Felix: Owner of a franchised hotel located next to Hotel Garcón. For many years, Felix was Garcón’s sidekick during his adventures. Garcón blames Felix for his wife’s disappearance, and the former partners have long been at odds.

Mark: The son of Felix. Mark is also Ramón’s best friend, and he manages his father’s hotel. Mark has long had a crush on Isabel, but Mark lacks the courage to tell her how he feels.

Ice: Isabel boyfriend ’s and her classmate in the MBA program. Ice’s self-confidence is surpassed only by his arrogance. Some claim he bears an uncanny resemblance to mark.


Table of Contents

Chapter 1 Advertising fees – 12 Business format franchising – 11 Franchise fee – 12 Franchisee – 5 Franchising – 4–5 Franchisor – 5 Free riding – 14 Heir apparent – 2 Product franchising – 10 Residual claimant – 13 Royalties – 12 The Franchise Rule – 22 Chapter 2 Agent – 17–18 Antitrust law – 3 Exclusive dealing – 3 Franchise Disclosure Document – 4–6 Monitoring – 19 Principal – 17–18 Registration state – 11–13 Territory – 2 Tying – 3 Chapter 3 Business model – 12 Family business culture and history – 13 Goal conflict – 3 Industry norms – 16–17 Operational complexity – 12 Operations manual – 12 Succession – 20 Support services – 17 Survival – 21 Chapter 4 Advisory council – 10, 14, 16–23 Area development agreement – 13 Capital scarcity – 2 Conversion franchising – 26 Family council – 10, 14, 16–23 Franchisee association – 23 Franchisee support services – 16–20 Organic growth – 21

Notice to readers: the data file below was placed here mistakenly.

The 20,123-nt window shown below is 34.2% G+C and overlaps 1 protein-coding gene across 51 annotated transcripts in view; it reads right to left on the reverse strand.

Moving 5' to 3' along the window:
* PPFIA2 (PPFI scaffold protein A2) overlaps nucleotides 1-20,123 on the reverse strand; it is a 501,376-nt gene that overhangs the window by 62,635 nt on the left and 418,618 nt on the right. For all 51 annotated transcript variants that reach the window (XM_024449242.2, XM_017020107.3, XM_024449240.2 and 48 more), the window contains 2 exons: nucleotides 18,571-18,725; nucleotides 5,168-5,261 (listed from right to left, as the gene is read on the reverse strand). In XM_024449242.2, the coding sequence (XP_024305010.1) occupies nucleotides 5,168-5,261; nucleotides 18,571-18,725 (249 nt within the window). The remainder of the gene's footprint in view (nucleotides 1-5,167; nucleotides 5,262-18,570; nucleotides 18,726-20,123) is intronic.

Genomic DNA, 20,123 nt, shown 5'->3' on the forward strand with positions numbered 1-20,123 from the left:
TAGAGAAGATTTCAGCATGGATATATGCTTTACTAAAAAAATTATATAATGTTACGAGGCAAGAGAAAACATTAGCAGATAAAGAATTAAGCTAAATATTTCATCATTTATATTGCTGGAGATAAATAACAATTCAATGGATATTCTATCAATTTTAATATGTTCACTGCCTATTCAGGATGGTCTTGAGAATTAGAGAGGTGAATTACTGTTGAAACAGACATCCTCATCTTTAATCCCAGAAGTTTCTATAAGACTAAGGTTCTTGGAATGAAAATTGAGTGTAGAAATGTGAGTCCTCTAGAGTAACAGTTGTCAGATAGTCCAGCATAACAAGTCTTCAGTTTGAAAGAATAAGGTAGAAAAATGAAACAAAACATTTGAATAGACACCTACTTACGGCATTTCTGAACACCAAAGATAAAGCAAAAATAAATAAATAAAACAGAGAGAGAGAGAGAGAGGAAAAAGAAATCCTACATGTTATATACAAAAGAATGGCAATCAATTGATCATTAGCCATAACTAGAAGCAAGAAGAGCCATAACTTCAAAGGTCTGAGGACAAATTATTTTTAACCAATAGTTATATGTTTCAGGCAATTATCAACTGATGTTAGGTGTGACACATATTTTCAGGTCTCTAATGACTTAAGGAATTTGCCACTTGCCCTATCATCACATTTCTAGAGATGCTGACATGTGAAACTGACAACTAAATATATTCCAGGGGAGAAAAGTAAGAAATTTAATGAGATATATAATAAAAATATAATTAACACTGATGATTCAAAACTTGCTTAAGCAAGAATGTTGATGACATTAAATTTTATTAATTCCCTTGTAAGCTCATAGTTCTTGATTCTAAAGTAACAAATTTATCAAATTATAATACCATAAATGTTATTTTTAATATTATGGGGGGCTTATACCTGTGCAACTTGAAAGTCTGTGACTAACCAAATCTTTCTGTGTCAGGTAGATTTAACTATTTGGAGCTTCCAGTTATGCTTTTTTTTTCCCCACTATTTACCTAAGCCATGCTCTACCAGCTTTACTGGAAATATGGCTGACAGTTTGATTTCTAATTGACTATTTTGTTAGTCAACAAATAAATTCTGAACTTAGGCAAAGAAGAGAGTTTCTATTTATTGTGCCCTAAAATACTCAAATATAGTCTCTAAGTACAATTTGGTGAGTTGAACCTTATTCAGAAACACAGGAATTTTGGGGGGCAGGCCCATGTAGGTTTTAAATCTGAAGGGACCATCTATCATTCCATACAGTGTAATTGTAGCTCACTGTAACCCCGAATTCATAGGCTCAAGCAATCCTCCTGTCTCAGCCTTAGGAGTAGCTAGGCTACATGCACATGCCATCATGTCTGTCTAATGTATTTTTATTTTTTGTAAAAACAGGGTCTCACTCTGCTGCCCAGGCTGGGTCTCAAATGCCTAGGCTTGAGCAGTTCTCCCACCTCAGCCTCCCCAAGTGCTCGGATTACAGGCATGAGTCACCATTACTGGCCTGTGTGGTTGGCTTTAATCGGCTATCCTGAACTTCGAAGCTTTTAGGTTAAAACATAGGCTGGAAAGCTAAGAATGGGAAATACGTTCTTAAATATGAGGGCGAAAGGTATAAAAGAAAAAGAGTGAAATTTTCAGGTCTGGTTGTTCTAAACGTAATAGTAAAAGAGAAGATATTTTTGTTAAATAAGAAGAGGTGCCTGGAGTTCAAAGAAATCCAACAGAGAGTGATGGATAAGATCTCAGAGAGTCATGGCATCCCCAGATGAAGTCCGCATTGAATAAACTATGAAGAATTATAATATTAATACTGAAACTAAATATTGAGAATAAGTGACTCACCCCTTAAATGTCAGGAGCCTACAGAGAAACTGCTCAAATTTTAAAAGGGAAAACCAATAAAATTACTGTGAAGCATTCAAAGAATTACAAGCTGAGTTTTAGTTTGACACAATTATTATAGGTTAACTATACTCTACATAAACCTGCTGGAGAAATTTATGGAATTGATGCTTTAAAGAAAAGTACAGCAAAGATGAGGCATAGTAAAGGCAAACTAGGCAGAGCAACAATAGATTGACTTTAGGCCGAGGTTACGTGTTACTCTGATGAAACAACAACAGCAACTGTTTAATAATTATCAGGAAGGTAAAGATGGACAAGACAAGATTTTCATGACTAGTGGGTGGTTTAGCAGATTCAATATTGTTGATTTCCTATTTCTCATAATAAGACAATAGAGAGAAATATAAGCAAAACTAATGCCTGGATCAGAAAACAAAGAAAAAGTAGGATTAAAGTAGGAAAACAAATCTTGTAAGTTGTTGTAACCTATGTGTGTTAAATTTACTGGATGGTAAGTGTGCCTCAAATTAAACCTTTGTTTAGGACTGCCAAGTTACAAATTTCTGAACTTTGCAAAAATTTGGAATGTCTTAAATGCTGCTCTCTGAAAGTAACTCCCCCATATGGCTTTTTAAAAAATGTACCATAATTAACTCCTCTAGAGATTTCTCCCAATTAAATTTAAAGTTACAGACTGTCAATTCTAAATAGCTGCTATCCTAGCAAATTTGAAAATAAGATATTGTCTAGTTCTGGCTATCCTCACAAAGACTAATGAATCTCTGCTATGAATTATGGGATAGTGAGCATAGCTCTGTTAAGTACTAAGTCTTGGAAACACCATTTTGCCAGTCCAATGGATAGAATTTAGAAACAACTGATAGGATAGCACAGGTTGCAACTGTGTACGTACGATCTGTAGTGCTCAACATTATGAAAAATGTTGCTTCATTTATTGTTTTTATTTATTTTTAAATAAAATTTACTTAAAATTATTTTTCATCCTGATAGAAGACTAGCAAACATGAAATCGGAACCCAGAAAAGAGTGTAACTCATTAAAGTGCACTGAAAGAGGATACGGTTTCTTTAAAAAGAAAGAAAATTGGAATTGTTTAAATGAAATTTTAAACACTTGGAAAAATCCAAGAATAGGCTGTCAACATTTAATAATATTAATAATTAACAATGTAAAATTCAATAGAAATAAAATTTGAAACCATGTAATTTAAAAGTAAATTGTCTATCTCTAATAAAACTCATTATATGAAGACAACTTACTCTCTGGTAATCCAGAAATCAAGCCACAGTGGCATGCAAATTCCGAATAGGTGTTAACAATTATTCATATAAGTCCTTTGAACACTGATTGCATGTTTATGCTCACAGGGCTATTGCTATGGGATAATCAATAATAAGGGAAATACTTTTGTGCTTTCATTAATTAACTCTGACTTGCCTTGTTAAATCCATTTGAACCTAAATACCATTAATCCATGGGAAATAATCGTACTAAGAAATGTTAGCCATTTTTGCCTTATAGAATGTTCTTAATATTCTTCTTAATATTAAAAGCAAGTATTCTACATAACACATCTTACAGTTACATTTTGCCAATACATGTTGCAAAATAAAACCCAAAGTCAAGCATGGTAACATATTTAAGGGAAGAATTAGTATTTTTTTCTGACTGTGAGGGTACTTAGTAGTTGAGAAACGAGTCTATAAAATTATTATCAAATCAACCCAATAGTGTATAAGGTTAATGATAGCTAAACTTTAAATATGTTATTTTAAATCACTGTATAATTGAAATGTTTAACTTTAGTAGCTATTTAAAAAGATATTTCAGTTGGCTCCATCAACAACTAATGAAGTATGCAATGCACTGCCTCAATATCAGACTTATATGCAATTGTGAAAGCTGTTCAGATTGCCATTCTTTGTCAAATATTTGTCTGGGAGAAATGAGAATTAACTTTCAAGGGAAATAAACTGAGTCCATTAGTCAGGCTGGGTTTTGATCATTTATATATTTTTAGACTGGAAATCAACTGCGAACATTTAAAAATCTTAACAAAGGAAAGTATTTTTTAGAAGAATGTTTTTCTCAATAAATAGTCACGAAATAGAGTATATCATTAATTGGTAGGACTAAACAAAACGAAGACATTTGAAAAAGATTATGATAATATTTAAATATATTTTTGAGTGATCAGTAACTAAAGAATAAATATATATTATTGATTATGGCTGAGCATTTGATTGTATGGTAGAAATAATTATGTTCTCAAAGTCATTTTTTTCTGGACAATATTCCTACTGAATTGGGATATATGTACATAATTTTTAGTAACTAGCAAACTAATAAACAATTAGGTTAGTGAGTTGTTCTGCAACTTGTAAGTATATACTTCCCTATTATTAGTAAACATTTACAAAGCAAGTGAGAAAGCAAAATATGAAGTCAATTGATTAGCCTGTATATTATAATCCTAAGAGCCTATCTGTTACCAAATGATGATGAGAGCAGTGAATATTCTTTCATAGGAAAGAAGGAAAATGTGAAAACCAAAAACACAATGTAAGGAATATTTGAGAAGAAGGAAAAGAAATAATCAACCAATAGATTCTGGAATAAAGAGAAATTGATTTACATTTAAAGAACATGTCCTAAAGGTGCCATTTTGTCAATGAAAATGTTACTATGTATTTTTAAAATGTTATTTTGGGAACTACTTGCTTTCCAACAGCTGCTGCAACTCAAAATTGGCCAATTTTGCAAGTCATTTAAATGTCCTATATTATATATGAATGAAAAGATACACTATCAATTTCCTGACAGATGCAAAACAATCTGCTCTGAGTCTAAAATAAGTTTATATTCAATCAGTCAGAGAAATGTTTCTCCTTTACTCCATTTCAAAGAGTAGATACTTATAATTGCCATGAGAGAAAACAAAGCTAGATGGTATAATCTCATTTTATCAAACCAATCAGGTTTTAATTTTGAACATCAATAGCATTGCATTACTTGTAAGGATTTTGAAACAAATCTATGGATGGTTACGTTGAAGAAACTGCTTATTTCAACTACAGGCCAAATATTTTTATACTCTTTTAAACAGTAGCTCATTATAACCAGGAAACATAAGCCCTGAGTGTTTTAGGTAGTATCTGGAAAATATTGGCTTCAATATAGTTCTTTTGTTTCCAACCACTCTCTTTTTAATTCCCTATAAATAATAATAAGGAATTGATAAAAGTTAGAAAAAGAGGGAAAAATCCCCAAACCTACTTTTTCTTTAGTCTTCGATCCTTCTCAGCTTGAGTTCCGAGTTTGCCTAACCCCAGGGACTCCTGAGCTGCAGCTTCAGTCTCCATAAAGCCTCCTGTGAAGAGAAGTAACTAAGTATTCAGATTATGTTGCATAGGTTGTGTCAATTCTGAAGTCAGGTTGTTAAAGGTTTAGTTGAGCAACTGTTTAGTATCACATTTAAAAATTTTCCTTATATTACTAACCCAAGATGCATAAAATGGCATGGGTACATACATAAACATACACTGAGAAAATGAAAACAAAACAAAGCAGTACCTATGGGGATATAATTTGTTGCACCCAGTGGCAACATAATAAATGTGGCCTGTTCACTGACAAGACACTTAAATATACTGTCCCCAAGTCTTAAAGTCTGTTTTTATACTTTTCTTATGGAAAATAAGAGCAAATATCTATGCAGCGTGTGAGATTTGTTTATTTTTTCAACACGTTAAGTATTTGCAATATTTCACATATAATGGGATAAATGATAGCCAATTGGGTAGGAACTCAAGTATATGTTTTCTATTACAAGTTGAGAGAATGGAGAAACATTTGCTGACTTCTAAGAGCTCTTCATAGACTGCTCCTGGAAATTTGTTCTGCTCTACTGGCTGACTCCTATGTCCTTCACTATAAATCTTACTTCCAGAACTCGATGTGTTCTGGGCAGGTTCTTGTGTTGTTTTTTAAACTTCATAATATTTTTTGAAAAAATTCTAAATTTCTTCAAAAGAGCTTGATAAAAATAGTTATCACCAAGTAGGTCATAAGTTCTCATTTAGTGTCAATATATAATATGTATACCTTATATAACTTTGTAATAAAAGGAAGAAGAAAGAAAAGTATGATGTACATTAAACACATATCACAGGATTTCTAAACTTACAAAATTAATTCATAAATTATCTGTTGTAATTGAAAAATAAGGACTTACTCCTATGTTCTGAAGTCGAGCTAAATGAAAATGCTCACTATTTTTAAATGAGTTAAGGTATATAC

Chapter 5 Management fads – 17 Matrix organization – 17 Nepotism – 15 Quality circles – 17 Strategy as pattern – 6 Strategy as perspective – 7 Strategy as plan – 2 Strategy as ploy – 4 Strategy as position – 5 Symbiosis – 5 Chapter 6 Bricolage – 18 Contract length – 19–22 Contract renewal clause – 19 Contract termination clause – 9 Limited liability company – 26 Proven business concept – 2 Selection criteria – 10 Sole proprietorship – 26 Chapter 7 Estate planning – 18 Hold up – 4 International expansion – 7 Master franchising – 11 Obsolescing bargain – 1 Passive ownership – 13 Underinvestment – 5


Tales of GARCóN
The Franchise Players
Chapter 1: The Game's Afoot


on behalf of the entire Garcón family...

...let me close by thanking you for coming.

although hotel garcón is a small business, we have big dreams. we invite you investors to, uh, invest... in those dreams.

and again, i apologize that my father was unexpectedly detained elsewhere.


As the eldest child, I will take the helm after El Almirante.

Ramón, who will take over when your father retires?

No offense, kid, but your sister would be a better heir apparent.

My hair is just as apparent as hers!

If you open more hotels, how can you possibly compete with the big brands?

Well, uh, you see, it’s just that….

I think my brother means that Hotel Garcón offers a personal touch that the giants lost long ago.

You may be right, Isabel, but my board would never approve investing in a boutique hotel. It’s too risky.

Mine either. But please give Garcón my regards when he returns.

Ramón clearly lacks the admiral’s business savvy.


Now what? El Almirante will be so disappointed!

Don’t worry, RamÓn.

Papa always finds a way to end up on top.

How did the investor presentation go?

Not so good, Mark.

The bankers don’t think we can compete with chain hotels.


they don’t realize that the chain hotel I manage next door has half the customers Hotel Garcón does!

Maybe that should have been included in my talk.